Several companies are concerned with the low condensate throughput threshold, given the wide range of liquid VOC contents across the country. Additionally, there is a concern that vendors will not be able to meet the increased demand of control equipment installations that will be required, which could result in facilities operating out of compliance until control equipment becomes available.
Recordkeeping and Reporting Requirements
EPA is proposing a number of new and potentially burdensome recordkeeping and reporting requirements for emission sources affected under NSPS Subpart OOOO, such as:
- Construction, startup, and modification notifications
- 30-day notification prior to each well completion
- Records documenting full compliance with all applicable NSPS Subpart OOOO standards
- Annual or semi-annual reports, depending on the emission source type
- Annual compliance certifications
Staff will need training on new recordkeeping and reporting requirements. Furthermore, many companies may not have the environmental management software needed to track the associated data for each affected emission source.
Proposed Amendments to NESHAP 40 CFR Part 63, Subparts HH and HHH
Amendments to the two natural gas industry NESHAPs (Subpart HH: National Emission Standards for Hazardous Air Pollutants From Oil and Natural Gas Production Facilities and Subpart HHH: National Emission Standards for Hazardous Air Pollutants From Natural Gas Transmission and Storage Facilities) are proposed as a result of EPA’s periodic residual risk review. The proposed rule amendments would affect equipment not previously subject to NESHAP such as small dehydrators in both sectors as well as certain storage vessels in the production sector. A number of other updates are proposed relating to the compliance demonstration requirements. EPA is proposing to amend the standards for major sources of HAPs but not for area sources of HAPs.
In both the production and transmission/storage sectors, small dehydrators were previously exempt from the rules. EPA is proposing to remove the 1 tpy benzene alternative compliance option for major sources. Table 1 below, shows the proposed changes for small dehydrators in each NESHAP Subpart.
Currently, NESHAP Subpart HH regulates HAP emissions from storage vessels with the potential to flash. EPA is proposing to require 95% emission reduction to every storage vessel located at major source oil and natural gas production facilities, even those that do not have the potential for flash emissions. In addition, emissions from those tanks must now be counted toward determining the facility’s major source status.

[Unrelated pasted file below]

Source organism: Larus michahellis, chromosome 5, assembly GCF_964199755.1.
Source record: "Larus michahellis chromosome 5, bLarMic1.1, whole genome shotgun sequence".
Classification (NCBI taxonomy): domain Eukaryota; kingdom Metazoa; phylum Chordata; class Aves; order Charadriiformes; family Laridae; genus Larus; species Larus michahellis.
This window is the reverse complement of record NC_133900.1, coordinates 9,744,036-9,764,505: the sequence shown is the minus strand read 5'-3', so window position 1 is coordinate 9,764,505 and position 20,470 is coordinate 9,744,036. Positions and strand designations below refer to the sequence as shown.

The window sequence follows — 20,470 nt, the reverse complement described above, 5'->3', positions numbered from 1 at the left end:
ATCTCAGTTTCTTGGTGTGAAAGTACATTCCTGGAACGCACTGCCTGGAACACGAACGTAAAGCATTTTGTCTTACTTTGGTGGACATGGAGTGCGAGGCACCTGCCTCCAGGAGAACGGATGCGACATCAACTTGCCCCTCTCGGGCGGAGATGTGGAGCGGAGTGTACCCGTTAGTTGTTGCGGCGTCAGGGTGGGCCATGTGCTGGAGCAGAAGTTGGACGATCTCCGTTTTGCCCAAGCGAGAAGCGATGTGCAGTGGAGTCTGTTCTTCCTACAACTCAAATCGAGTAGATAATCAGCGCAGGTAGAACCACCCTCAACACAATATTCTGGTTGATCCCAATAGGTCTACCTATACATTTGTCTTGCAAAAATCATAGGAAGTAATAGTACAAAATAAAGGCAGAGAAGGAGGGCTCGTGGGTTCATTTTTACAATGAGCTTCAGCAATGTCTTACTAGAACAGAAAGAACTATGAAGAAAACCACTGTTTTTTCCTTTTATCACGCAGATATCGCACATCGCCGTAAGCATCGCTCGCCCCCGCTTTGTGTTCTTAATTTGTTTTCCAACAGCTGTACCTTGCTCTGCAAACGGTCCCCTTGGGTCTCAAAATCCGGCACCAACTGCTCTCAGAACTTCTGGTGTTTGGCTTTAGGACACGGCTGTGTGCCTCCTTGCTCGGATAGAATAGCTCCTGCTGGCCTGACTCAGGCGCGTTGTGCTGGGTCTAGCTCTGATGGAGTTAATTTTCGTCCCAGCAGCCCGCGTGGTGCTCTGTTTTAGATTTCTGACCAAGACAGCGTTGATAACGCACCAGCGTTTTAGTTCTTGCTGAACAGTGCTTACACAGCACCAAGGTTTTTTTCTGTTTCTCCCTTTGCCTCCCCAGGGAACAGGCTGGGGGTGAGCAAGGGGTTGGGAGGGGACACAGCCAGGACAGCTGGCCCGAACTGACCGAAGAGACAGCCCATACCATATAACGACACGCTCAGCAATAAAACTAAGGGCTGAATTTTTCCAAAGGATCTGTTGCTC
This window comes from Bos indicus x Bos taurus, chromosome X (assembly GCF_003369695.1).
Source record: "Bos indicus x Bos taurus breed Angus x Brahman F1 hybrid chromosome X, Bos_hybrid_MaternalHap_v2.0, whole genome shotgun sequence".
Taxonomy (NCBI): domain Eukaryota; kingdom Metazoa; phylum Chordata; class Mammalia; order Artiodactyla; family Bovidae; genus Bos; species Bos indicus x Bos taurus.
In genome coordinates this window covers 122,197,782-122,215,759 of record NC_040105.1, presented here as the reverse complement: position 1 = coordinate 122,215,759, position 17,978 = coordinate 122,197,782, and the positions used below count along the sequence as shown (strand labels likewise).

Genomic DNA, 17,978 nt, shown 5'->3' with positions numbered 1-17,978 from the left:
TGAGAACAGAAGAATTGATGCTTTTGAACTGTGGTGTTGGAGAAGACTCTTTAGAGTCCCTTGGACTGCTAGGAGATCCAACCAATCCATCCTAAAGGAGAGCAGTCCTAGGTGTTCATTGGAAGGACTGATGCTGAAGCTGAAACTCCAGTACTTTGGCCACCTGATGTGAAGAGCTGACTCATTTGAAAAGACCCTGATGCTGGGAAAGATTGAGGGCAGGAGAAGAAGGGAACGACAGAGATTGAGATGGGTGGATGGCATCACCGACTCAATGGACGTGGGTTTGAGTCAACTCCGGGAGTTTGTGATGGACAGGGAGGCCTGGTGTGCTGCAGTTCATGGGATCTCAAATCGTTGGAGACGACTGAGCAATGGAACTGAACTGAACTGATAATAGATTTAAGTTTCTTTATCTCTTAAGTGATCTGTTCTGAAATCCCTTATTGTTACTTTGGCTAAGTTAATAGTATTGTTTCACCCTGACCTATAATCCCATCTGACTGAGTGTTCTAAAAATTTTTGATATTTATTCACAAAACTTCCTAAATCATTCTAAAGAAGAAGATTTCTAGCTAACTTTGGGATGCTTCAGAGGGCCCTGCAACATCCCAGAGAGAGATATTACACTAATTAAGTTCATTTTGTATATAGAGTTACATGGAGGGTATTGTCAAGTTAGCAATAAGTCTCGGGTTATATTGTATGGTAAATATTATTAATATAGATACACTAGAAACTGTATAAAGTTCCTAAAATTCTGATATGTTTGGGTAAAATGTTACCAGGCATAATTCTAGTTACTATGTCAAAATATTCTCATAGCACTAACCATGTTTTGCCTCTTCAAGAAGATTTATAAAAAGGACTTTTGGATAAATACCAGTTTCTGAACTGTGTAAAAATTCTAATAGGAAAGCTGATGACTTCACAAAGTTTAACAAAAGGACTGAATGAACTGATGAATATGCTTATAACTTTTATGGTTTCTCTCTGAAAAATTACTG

In both sectors, EPA is also proposing an alternate compliance option for non-flare combustion devices allowing manufacturers to demonstrate the destruction efficiency for a specific model in lieu of facilities conducting site-specific tests for those specific model devices. In addition, the following compliance related changes are proposed:
- Revisions to the parametric monitoring calibration provisions
- Addition of periodic performance testing where applicable
- Removal of the allowance of a design analysis for all control devices other than condensers
- Removal of the requirement for a minimum residence time for an enclosed combustion device
- Addition of recordkeeping and reporting requirements to document carbon replacement intervals
EPA is also proposing to eliminate the startup, shutdown, malfunction (SSM) exemptions such that the established standards in these two NESHAPs apply at all times. In conjunction with this change, EPA proposes to add a provision for affirmative defense to civil penalties for exceedances of emission limits caused by malfunctions.
The proposed new NSPS and amended NESHAP standards will impact not only owners and operators of oil and natural gas facilities, but contractors and vendors as well. The industry will face increased operational, monitoring, recordkeeping, and reporting requirements, in addition to associated costs. The proposed rules may disproportionately affect small businesses, which will be competing with larger companies for vendor and consultant assistance.
In response to public request, EPA has extended the public comment deadline to November 30, 2011. Additionally, EPA has been granted an extension of the final rule promulgation date to April 3, 2012. These extensions will allow industry to provide additional technical and economic analysis of the proposed rules, and will allow EPA more time to review the extensive comments already made and further expected. However, extension of the final rule promulgation deadline leaves more uncertainty for those sources that become affected under the proposed rule after August 23, 2011 but before April 3, 2012.